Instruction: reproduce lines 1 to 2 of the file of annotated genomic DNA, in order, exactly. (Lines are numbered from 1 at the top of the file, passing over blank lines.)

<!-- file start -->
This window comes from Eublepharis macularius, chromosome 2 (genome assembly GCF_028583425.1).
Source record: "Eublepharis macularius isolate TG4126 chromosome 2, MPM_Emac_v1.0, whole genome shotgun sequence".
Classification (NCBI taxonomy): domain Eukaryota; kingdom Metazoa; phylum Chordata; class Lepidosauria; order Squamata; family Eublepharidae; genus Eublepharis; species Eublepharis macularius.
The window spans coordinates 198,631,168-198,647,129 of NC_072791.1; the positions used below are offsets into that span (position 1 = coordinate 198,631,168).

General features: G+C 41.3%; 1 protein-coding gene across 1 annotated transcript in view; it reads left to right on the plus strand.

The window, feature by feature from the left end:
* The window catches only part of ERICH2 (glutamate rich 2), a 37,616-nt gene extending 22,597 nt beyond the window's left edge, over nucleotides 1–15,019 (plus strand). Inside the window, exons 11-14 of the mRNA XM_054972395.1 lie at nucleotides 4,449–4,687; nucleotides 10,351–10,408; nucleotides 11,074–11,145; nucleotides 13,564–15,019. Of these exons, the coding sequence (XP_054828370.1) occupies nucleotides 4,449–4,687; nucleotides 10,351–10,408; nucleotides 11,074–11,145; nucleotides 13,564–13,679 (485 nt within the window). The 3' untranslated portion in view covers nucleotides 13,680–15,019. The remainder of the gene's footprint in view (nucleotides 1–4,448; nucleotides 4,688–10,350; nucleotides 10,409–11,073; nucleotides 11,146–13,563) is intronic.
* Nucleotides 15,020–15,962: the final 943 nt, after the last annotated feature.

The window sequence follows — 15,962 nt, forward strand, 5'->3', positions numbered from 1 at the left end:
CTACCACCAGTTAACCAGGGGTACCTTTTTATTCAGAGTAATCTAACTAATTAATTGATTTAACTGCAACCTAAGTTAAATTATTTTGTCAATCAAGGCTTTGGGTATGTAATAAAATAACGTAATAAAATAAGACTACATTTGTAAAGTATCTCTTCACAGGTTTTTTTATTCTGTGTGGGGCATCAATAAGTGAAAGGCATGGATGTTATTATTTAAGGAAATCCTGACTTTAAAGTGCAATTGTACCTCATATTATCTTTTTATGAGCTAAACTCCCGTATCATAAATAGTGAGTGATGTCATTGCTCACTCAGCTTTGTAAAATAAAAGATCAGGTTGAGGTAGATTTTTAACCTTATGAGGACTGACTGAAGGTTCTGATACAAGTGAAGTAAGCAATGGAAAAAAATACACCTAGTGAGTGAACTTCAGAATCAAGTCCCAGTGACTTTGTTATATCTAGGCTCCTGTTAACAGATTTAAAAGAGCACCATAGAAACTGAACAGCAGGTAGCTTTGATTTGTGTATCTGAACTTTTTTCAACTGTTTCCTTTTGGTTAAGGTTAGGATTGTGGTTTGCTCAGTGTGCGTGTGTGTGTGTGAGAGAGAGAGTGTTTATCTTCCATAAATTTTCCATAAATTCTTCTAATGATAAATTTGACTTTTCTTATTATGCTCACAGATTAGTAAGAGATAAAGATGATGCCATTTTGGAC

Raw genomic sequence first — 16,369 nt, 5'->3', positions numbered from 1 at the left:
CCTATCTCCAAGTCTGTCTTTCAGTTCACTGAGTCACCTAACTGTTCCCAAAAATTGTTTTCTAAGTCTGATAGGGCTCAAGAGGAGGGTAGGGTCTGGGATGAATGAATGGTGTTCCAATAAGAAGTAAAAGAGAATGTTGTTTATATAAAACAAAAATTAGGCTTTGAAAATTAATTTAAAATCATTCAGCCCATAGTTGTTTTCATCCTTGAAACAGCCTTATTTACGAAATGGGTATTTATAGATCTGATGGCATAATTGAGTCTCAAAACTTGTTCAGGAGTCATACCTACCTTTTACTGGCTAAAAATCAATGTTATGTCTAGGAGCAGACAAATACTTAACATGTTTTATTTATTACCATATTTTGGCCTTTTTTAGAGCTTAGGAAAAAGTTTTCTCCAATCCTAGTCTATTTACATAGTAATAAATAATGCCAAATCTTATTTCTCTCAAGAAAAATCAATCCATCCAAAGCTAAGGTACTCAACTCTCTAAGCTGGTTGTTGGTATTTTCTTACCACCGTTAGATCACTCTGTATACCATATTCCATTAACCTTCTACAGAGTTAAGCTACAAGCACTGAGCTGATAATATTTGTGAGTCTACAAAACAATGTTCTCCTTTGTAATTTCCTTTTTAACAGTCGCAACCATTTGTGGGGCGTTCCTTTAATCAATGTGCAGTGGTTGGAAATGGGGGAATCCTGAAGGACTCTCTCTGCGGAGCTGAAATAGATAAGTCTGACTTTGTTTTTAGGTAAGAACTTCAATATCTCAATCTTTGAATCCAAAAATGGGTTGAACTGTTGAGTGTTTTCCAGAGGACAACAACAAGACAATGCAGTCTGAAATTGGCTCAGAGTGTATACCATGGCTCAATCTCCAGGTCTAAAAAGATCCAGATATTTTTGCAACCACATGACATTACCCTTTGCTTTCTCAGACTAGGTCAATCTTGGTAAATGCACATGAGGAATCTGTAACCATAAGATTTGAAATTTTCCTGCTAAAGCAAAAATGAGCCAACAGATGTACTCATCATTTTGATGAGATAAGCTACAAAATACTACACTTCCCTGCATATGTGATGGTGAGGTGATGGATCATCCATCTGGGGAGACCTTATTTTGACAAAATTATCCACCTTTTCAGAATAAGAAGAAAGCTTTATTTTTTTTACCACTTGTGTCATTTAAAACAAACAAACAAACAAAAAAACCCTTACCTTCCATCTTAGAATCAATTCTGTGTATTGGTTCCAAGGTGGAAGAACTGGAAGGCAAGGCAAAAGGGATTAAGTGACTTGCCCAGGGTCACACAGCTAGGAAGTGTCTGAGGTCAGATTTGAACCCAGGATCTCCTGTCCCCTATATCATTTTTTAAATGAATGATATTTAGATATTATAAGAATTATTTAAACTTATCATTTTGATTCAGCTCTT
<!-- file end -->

This window comes from Eublepharis macularius, chromosome 2 (genome assembly GCF_028583425.1).
Source record: "Eublepharis macularius isolate TG4126 chromosome 2, MPM_Emac_v1.0, whole genome shotgun sequence".